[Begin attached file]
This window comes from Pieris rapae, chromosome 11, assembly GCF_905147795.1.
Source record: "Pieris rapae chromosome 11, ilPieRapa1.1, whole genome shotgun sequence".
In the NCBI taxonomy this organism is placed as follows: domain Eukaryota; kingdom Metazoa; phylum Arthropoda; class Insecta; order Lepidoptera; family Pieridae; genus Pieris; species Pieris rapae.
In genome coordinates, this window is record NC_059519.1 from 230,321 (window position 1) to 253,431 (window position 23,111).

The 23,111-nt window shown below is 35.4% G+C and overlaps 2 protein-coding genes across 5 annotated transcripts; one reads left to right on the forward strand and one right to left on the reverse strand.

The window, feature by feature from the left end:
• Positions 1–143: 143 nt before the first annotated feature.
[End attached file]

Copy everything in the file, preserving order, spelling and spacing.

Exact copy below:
This window comes from Pieris rapae, chromosome 11, assembly GCF_905147795.1.
Source record: "Pieris rapae chromosome 11, ilPieRapa1.1, whole genome shotgun sequence".
In the NCBI taxonomy this organism is placed as follows: domain Eukaryota; kingdom Metazoa; phylum Arthropoda; class Insecta; order Lepidoptera; family Pieridae; genus Pieris; species Pieris rapae.
In genome coordinates, this window is record NC_059519.1 from 230,321 (window position 1) to 253,431 (window position 23,111).

The 23,111-nt window shown below is 35.4% G+C and overlaps 2 protein-coding genes across 5 annotated transcripts; one reads left to right on the forward strand and one right to left on the reverse strand.

The window, feature by feature from the left end:
• Positions 1–143: 143 nt before the first annotated feature.